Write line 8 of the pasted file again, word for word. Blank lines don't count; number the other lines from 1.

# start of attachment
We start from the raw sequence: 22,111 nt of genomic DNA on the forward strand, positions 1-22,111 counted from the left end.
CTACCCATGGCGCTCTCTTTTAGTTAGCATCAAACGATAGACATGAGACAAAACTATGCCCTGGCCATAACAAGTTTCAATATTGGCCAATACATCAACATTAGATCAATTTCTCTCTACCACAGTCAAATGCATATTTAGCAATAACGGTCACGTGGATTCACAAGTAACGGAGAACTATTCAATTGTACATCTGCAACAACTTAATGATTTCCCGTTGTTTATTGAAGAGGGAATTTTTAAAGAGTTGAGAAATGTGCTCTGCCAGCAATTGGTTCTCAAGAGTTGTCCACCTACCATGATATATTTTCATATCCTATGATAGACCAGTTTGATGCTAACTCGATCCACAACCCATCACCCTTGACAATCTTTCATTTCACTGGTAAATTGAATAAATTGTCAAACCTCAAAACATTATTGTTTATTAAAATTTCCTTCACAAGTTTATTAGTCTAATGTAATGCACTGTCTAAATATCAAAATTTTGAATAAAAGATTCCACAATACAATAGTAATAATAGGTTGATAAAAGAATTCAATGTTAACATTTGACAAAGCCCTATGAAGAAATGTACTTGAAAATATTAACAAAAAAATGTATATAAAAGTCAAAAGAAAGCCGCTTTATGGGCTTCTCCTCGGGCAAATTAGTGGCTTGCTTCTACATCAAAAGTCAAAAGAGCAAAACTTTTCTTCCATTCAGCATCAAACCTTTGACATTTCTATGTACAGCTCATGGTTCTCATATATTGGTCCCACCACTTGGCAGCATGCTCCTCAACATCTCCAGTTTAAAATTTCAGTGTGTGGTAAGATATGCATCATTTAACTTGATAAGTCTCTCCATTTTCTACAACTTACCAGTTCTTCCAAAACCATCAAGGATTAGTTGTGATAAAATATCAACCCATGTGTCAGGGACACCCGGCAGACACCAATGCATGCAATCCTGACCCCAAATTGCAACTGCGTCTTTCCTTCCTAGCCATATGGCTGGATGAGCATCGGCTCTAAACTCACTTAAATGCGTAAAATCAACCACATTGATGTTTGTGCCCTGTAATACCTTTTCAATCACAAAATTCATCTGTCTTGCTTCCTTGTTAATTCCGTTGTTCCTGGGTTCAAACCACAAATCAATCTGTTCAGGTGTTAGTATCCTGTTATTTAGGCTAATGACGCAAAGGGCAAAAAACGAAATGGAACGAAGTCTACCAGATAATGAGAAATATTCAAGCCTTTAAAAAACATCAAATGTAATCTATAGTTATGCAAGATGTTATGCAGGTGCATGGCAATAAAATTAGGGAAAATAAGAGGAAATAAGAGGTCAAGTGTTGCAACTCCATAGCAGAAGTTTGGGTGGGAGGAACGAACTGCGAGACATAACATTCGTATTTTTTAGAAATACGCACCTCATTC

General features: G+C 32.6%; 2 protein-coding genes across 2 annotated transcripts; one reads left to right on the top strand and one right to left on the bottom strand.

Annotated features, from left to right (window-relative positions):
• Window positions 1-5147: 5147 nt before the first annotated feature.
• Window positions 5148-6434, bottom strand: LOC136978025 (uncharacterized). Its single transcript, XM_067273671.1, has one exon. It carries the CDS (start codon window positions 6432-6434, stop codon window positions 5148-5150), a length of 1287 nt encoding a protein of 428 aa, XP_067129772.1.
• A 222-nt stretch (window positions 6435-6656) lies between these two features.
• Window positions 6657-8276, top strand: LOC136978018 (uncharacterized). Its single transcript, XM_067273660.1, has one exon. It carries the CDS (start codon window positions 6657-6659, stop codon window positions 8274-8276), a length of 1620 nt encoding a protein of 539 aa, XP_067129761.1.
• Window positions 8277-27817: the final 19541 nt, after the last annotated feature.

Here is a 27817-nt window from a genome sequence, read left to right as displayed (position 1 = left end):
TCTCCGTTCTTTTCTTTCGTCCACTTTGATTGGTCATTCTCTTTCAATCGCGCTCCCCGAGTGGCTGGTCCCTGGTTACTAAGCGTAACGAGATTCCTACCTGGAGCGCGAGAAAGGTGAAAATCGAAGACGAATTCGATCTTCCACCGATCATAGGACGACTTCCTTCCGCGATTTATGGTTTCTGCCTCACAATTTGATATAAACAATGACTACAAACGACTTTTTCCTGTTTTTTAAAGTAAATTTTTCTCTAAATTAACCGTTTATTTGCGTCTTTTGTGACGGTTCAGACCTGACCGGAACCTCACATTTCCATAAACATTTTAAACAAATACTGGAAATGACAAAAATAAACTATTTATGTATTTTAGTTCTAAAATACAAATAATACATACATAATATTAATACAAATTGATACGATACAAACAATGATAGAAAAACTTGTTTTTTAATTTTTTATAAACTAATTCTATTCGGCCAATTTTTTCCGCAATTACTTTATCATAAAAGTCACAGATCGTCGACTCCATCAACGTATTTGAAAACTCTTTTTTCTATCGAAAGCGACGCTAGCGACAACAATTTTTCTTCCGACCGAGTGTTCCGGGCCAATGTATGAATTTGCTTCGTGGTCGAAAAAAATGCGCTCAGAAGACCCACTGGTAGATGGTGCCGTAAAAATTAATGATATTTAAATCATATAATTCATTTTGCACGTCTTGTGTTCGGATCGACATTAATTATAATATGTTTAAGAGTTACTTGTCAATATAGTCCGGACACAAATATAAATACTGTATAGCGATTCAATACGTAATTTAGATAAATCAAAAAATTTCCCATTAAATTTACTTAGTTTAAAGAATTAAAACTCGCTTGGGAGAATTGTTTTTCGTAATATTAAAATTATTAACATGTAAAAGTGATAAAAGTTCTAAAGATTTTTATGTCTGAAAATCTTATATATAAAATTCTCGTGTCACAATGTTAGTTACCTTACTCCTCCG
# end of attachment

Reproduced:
• Window positions 6657-8276, top strand: LOC136978018 (uncharacterized). Its single transcript, XM_067273660.1, has one exon. It carries the CDS (start codon window positions 6657-6659, stop codon window positions 8274-8276), a length of 1620 nt encoding a protein of 539 aa, XP_067129761.1.